What's Actually in Vegan Mayonnaise?
But how do you make mayo without eggs?
Though it's totally dairy-free, traditional mayonnaise is not vegan. Regular mayonnaise is basically made by emulsifying a raw egg with oil, and eggs are decidedly not vegan. So how do you make mayonnaise if you're not using an egg, and what's in vegan mayonnaise, anyway? It turns out that the list of ingredients in vegan mayonnaise is very similar to that on a jar of traditional mayo, and it includes oil, vinegar, and lemon juice. The big difference between vegan mayonnaise and traditional mayo really comes down to the egg substitute. "We use vegetable proteins in place of eggs," explains Bob Goldberg, cofounder of Follow Your Heart, the manufacturer of one of the OG vegan mayonnaises Vegenaise.
Watch Now: How to Make Vegan Mayo
That plant protein is what gives vegan mayo its texture and consistency. "The protein helps the oil and water to mix," Goldberg writes in an email, adding, "and by using vegetable proteins such as soy or pea, we achieve the same smooth, creamy texture without the added cholesterol or adverse impact of animal agriculture." And other companies besides Follow Your Heart use plant proteins as a substitute for egg in their vegan mayos. For instance, Just Mayo and Hampton Creek use a pea protein rather than egg in their vegan mayonnaise, and Earth Balance relies on soy protein to add heft to its organic vegan mayo.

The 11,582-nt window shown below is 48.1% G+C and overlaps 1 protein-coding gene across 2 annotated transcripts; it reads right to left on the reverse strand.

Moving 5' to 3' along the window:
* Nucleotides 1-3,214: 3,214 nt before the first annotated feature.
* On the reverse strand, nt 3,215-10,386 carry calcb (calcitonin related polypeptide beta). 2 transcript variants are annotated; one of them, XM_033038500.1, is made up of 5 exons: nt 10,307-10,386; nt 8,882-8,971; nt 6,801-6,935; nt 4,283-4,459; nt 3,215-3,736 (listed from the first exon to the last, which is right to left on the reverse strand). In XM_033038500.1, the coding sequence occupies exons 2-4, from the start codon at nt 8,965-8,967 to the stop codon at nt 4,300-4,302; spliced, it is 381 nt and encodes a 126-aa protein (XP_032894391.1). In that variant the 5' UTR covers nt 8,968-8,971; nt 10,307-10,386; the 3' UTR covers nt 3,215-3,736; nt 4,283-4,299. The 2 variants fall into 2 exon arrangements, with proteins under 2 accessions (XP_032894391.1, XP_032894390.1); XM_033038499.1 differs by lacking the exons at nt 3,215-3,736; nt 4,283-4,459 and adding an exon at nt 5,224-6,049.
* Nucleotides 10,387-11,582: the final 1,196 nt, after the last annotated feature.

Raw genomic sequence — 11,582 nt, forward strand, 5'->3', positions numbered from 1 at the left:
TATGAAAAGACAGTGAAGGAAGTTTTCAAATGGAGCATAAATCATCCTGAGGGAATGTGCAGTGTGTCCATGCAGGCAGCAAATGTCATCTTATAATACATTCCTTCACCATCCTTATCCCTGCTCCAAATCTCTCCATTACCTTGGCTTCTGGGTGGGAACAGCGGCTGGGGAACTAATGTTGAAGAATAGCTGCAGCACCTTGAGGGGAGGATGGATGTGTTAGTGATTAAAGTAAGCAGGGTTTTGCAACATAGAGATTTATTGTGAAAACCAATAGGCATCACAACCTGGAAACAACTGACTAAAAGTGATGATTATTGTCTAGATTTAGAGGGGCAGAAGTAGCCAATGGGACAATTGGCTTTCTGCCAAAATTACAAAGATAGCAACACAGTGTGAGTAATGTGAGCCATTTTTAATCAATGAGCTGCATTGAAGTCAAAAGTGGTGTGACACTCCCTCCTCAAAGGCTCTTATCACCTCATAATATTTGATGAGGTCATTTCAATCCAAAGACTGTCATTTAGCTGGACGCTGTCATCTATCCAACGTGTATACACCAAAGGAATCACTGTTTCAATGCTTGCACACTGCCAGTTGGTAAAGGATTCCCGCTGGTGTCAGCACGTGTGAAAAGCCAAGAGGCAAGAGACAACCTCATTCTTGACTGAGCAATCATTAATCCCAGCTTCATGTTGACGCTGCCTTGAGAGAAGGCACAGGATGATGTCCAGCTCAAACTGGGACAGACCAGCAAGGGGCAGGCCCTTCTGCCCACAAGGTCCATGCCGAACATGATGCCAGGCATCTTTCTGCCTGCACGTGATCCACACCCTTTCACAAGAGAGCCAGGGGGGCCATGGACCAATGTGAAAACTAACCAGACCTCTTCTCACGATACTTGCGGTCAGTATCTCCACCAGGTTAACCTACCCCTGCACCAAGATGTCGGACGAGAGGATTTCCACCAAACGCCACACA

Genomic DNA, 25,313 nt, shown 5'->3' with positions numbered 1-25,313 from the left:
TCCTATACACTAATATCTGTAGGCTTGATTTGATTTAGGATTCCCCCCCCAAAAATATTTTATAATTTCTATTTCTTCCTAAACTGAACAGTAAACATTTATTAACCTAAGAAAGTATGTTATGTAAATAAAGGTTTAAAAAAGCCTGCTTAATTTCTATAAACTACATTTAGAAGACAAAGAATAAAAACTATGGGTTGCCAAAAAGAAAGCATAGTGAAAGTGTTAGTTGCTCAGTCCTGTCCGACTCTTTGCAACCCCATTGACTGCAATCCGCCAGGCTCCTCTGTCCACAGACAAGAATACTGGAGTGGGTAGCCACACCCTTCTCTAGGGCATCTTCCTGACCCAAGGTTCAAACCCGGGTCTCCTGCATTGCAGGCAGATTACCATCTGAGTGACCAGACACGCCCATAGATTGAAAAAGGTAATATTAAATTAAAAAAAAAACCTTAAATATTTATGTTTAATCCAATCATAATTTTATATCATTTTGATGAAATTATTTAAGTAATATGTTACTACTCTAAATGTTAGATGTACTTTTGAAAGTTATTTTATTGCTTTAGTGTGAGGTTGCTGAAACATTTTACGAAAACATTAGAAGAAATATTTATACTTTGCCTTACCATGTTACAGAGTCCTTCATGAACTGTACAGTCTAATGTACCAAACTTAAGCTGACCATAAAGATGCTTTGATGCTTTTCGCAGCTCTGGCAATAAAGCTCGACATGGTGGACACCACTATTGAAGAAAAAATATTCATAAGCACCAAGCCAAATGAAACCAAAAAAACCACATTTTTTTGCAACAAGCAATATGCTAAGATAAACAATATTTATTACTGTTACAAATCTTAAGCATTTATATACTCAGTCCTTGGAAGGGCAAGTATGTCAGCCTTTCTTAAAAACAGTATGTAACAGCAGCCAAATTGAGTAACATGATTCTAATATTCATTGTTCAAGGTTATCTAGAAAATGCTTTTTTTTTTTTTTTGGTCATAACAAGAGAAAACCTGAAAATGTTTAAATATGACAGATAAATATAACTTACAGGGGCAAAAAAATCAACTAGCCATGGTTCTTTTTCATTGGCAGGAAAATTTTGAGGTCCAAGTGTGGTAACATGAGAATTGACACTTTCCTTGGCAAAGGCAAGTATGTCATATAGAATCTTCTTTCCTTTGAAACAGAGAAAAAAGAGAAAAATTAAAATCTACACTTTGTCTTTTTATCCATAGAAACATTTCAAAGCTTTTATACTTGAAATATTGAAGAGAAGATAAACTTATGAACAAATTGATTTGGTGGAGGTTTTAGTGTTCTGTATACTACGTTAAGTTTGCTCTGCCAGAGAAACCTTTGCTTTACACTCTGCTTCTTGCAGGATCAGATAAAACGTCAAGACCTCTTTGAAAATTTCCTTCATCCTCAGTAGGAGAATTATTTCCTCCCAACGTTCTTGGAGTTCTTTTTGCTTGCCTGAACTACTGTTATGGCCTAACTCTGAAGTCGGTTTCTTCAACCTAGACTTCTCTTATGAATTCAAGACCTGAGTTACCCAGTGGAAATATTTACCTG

But just because your jar of vegan mayonnaise doesn't have eggs in it, doesn't mean you shouldn't treat it as a perishable food. In fact, "Vegenaise is kept refrigerated from the moment it’s made to the moment when the jar is empty," explains Goldberg, because the company doesn't use any preservatives. Other vegan mayonnaise brands, like Just from Hampton Creek, are sold at room temperature but should be refrigerated after it's been opened, just as you would store a jar of traditional mayo.
At the end of the day though, vegan mayonnaise is just egg-free mayonnaise so you should use it just as you would any other mayonnaise—and there's no reason to be more afraid of it, either.
This article originally appeared on ExtraCrispy.com.